Michael Oren has served as Israel’s ambassador to the United States since 2009. He soon will step down from that post, although whether he does so willingly is a matter of much conjecture. He will be replaced by Ron Dermer, one of Prime Minister Benjamin Netanyahu’s closest advisers, and perhaps his most loyal. Some media reports insist Oren was pushed aside because Dermer wanted the job.

This marks the first time that two United States-born former citizens held the Washington post in succession. Oren was born in upstate New York and raised in New Jersey. Dermer is a Floridian by birth. Both men moved to Israel in the mid-1990s.

That, however, is where comparisons end. Oren, who is a historian, not a politician, was a bridge-builder. For example, in the wake of American Jewish concern for the treatment of women in Israel, and especially the monthly harassment of the Women of the Wall, it was Oren who helped broker the egalitarian prayer compromise proposed earlier this year by Natan Sharansky.

Dermer, on the other hand, is a politician, raised in a family of politicians. Both his late father and his brother were conservative Democratic mayors of Miami Beach, and he was involved in conservative Republican politics in Florida. Until now, Dermer has demonstrated a penchant for dividing, not uniting. He has said, for example, that he sees no point in Israel’s engaging with the more liberal elements within the American Jewish community. He also is a vehement opponent of Israel’s human rights organizations.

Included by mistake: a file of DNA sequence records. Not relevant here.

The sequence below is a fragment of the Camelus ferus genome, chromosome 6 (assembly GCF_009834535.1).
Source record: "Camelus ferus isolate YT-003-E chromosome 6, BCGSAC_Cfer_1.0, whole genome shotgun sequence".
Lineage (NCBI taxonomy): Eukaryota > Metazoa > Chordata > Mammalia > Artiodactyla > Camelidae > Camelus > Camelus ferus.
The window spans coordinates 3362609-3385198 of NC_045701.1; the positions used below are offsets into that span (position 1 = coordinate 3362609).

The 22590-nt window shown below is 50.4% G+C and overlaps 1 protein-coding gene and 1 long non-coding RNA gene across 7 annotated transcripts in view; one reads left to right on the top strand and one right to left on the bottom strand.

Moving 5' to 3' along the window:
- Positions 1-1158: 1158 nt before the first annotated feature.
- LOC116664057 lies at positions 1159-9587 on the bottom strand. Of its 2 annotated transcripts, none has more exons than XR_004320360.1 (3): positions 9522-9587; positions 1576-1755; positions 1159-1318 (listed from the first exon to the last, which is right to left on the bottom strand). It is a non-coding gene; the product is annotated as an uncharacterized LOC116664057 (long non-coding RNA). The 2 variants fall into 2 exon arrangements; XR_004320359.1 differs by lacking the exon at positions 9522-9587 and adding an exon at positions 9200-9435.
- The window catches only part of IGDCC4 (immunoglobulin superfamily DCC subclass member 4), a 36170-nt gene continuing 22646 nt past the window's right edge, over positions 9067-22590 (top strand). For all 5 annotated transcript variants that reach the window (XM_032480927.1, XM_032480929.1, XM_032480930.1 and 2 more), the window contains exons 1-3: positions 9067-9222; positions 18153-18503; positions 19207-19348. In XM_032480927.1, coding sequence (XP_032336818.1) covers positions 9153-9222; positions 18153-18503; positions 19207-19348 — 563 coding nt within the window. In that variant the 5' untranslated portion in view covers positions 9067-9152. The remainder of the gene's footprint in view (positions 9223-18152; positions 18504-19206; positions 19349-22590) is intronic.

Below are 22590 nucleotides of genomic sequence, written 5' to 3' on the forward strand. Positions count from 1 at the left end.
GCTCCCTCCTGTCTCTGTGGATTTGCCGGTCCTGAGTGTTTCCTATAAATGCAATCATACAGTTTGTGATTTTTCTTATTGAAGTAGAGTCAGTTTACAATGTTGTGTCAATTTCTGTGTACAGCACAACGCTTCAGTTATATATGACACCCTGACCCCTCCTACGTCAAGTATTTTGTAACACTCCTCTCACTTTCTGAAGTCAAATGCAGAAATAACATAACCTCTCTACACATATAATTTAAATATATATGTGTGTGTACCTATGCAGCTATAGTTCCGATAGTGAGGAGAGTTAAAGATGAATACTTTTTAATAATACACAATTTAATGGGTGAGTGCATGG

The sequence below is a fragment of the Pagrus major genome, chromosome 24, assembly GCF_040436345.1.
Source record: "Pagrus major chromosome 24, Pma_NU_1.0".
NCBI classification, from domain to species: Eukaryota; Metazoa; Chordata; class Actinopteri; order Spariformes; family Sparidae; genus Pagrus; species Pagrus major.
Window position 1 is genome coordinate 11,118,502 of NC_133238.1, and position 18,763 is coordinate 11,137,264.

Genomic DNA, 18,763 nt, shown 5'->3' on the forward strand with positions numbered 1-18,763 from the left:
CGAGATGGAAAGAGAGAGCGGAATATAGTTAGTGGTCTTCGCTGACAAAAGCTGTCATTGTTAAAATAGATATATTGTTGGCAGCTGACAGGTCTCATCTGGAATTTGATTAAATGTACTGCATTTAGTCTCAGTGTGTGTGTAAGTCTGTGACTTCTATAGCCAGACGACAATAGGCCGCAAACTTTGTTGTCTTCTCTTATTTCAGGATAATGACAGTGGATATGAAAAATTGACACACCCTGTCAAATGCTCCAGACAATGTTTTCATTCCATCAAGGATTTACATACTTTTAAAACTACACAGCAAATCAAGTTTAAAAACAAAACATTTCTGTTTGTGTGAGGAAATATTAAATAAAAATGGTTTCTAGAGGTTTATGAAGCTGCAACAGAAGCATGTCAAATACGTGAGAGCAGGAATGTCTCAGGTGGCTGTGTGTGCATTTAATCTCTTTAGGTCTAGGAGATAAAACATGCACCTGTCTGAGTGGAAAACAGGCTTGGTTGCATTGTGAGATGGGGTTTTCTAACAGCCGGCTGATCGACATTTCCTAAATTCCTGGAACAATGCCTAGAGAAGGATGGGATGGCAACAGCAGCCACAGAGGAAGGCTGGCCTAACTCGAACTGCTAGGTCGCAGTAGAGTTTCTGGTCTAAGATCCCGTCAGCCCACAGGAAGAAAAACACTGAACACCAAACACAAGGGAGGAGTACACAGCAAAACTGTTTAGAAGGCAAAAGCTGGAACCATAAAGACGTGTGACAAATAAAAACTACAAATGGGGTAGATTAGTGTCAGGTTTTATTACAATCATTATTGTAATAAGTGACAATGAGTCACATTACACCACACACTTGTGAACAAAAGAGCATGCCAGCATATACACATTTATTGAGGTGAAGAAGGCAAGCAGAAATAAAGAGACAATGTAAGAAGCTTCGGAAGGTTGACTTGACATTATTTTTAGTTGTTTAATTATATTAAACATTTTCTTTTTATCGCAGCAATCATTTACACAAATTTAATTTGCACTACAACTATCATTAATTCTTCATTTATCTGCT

Netanyahu’s March 23, 2010 evening visit to the White House stands out in comparing the two men. The next morning, the London Telegraph reported that “Netanyahu was left to stew in a White House meeting room for over an hour after President Barack Obama abruptly walked out of tense talks to have supper….”

Oren quickly and publicly debunked that story with a point-by-point refutation. Dermer, on the other hand, is widely regarded as the story’s source.

American Jewish leaders have been quick to say that the past is the past, and that Dermer the Israel envoy will be vastly different from Dermer the Netanyahu partisan.

We hope so. We hope he understands the difference between diplomacy and divisiveness, whether between nations, or among the various shades of opinion on matters religious and political within the American Jewish community.

As for Michael Oren, he will be missed as Israel’s spokesman in the United States, but we are certain we have not heard the last from him.